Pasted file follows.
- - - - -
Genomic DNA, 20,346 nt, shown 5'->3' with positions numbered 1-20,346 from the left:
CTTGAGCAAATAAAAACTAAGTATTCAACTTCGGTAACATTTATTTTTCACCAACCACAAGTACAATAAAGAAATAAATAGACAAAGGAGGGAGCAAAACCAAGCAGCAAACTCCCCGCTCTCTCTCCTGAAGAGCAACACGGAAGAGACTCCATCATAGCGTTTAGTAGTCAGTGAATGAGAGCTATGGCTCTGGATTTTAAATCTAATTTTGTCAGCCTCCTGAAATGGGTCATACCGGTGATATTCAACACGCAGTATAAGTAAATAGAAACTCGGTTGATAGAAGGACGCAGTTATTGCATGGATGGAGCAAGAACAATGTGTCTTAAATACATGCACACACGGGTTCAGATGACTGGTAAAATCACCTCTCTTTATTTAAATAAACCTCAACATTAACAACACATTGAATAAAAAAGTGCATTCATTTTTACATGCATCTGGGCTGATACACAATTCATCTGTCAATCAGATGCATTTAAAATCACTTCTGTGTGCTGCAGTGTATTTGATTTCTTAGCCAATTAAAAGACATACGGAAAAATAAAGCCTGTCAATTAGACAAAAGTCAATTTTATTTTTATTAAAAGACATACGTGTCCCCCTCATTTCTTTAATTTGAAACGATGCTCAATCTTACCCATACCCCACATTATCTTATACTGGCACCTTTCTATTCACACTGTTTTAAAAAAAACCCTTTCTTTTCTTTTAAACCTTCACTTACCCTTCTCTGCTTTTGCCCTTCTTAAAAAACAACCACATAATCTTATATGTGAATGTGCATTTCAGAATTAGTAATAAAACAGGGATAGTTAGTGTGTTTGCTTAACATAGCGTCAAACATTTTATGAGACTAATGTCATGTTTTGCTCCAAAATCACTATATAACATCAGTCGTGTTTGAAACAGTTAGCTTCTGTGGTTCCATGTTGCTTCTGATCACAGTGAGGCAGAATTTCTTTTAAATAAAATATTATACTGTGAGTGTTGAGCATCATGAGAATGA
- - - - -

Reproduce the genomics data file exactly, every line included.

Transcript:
Genomic DNA, 20,346 nt, shown 5'->3' with positions numbered 1-20,346 from the left:
CTTGAGCAAATAAAAACTAAGTATTCAACTTCGGTAACATTTATTTTTCACCAACCACAAGTACAATAAAGAAATAAATAGACAAAGGAGGGAGCAAAACCAAGCAGCAAACTCCCCGCTCTCTCTCCTGAAGAGCAACACGGAAGAGACTCCATCATAGCGTTTAGTAGTCAGTGAATGAGAGCTATGGCTCTGGATTTTAAATCTAATTTTGTCAGCCTCCTGAAATGGGTCATACCGGTGATATTCAACACGCAGTATAAGTAAATAGAAACTCGGTTGATAGAAGGACGCAGTTATTGCATGGATGGAGCAAGAACAATGTGTCTTAAATACATGCACACACGGGTTCAGATGACTGGTAAAATCACCTCTCTTTATTTAAATAAACCTCAACATTAACAACACATTGAATAAAAAAGTGCATTCATTTTTACATGCATCTGGGCTGATACACAATTCATCTGTCAATCAGATGCATTTAAAATCACTTCTGTGTGCTGCAGTGTATTTGATTTCTTAGCCAATTAAAAGACATACGGAAAAATAAAGCCTGTCAATTAGACAAAAGTCAATTTTATTTTTATTAAAAGACATACGTGTCCCCCTCATTTCTTTAATTTGAAACGATGCTCAATCTTACCCATACCCCACATTATCTTATACTGGCACCTTTCTATTCACACTGTTTTAAAAAAAACCCTTTCTTTTCTTTTAAACCTTCACTTACCCTTCTCTGCTTTTGCCCTTCTTAAAAAACAACCACATAATCTTATATGTGAATGTGCATTTCAGAATTAGTAATAAAACAGGGATAGTTAGTGTGTTTGCTTAACATAGCGTCAAACATTTTATGAGACTAATGTCATGTTTTGCTCCAAAATCACTATATAACATCAGTCGTGTTTGAAACAGTTAGCTTCTGTGGTTCCATGTTGCTTCTGATCACAGTGAGGCAGAATTTCTTTTAAATAAAATATTATACTGTGAGTGTTGAGCATCATGAGAATGA